Motion’s early collections of poetry include The Pleasure Steamers (1977); Dangerous Play: Poems 1974–1984 (1984), which received a John Llewellyn Rhys Prize; and Natural Causes (1987), which won a Dylan Thomas Prize. Known for narrative poems that often take up historical events in a meditative mode, Motion’s poetry manages clarity of expression while hinting at turbulent or unresolved depths. He has said of his own work, “I want my writing to be as clear as water. I want readers to see all the way through its surfaces into the swamp." Motion’s later collections include The Customs House (2012), The Cinder Path (2009), The Mower: New & Selected Poems (2009), and Public Property (2002), his first collection as UK poet laureate.
Motion’s collections of nonfiction prose include biographies of artist and poisoner Thomas Wainewright (2000), of Philip Larkin (1993), and of John Keats (1997). Motion has also published autobiographical prose, including the works In the Blood (2006) and Ways of Life: On Places, Painters and Poets (2009). His novels include The Invention of Dr. Cake (2003) and Silver: Return to Treasure Island (2012).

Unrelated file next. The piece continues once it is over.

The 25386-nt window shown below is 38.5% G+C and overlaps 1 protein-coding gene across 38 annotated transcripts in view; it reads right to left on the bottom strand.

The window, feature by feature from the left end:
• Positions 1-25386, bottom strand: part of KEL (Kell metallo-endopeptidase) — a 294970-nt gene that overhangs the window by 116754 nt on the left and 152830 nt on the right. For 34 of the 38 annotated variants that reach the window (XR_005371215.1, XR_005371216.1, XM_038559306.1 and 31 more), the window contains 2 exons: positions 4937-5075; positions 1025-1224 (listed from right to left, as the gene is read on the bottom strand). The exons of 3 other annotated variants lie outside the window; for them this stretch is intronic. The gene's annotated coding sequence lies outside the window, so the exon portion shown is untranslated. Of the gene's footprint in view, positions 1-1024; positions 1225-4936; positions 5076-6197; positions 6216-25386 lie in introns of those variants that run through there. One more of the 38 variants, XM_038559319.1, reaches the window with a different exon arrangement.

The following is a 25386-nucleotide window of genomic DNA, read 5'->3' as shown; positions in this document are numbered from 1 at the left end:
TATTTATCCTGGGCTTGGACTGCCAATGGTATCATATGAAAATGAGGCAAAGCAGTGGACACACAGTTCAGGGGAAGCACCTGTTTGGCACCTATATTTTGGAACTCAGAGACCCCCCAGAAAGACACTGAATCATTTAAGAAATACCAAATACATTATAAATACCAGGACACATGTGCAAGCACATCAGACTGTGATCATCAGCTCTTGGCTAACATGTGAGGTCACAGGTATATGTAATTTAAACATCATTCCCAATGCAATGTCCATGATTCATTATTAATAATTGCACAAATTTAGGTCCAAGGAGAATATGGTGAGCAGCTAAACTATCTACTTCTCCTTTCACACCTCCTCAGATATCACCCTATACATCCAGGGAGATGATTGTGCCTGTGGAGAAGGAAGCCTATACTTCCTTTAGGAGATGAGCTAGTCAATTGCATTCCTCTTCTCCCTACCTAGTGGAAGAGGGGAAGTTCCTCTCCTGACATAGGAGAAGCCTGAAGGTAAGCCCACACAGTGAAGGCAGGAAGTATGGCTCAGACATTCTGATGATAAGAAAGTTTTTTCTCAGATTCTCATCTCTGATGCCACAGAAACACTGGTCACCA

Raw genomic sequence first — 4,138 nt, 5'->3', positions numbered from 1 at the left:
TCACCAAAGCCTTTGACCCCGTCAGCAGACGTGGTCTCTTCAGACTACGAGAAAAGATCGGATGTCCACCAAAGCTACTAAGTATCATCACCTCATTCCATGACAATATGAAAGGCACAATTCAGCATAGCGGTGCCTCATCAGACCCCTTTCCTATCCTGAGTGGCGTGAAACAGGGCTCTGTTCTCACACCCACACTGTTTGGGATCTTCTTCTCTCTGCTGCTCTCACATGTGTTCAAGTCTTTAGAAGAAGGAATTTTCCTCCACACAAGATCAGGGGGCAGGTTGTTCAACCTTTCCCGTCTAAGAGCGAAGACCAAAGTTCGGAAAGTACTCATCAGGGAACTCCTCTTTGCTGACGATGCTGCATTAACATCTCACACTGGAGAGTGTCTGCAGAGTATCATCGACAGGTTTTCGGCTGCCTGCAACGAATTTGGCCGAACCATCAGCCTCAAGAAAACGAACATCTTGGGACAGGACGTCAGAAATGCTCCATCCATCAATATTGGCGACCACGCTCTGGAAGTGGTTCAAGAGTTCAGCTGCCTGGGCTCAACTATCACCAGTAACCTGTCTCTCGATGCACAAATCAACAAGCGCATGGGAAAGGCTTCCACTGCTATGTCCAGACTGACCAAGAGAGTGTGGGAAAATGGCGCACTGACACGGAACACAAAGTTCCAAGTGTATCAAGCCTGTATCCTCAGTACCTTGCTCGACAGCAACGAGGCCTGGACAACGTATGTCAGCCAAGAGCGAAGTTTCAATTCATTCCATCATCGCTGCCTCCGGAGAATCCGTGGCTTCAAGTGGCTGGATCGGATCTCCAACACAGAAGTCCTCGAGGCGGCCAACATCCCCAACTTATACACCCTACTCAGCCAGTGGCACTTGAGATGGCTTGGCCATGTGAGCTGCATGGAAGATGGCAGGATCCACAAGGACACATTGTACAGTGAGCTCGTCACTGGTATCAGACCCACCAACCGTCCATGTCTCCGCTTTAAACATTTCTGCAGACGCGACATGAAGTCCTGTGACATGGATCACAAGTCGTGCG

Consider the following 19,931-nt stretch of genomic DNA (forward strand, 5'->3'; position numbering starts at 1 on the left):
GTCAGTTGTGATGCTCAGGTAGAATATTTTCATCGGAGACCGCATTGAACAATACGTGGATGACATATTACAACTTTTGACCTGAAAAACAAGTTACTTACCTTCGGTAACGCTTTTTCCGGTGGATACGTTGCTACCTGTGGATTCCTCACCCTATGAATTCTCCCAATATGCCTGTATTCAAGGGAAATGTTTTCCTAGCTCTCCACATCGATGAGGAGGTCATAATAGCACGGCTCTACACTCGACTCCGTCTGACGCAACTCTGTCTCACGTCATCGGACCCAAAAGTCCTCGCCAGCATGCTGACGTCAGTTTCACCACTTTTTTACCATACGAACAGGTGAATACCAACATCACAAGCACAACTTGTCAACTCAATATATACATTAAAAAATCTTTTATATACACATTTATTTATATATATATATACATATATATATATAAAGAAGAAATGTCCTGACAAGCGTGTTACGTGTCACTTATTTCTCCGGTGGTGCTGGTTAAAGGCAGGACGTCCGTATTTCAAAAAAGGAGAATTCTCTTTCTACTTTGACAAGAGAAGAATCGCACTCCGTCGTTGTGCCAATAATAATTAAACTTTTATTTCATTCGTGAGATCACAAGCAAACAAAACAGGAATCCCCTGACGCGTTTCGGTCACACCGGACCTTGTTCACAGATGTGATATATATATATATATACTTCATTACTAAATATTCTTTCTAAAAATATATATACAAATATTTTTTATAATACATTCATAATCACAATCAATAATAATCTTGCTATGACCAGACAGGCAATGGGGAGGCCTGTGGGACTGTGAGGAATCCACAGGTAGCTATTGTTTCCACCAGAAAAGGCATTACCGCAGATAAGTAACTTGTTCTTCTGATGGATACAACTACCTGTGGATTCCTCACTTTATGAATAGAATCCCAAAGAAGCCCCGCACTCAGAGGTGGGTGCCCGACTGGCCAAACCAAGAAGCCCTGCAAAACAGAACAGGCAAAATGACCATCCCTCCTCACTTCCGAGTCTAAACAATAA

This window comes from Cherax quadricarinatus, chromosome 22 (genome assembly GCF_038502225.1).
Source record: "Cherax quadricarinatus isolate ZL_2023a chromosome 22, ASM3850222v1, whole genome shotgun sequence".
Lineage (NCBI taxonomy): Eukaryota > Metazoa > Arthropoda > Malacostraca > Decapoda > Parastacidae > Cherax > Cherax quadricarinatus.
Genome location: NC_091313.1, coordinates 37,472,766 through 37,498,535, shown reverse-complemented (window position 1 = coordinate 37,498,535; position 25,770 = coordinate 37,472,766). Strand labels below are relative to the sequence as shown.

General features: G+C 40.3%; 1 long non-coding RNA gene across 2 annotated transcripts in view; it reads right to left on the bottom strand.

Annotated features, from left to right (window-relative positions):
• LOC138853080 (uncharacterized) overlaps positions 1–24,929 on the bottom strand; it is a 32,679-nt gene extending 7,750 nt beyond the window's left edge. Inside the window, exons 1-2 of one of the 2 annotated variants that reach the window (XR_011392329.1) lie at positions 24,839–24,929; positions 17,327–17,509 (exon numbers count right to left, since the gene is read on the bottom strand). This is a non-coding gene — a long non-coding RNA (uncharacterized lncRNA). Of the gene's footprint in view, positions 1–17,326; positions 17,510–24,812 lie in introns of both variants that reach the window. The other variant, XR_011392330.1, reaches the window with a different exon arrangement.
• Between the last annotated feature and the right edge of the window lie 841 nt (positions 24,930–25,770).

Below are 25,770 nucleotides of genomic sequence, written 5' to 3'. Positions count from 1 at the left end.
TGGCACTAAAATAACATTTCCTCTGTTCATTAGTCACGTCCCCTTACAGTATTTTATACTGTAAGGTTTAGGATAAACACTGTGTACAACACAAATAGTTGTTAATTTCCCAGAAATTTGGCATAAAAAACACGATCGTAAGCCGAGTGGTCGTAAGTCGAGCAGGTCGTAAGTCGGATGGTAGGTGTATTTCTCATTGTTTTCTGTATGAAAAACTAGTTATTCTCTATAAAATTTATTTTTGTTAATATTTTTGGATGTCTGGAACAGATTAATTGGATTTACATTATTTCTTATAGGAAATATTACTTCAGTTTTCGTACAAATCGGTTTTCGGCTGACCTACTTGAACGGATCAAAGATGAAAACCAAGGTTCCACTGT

Motion is also cofounder of the Poetry Archive and former president of the Campaign to Protect Rural England. In 2015, he moved to Baltimore, Maryland, to become the Homewood Professor of the Arts at Johns Hopkins University.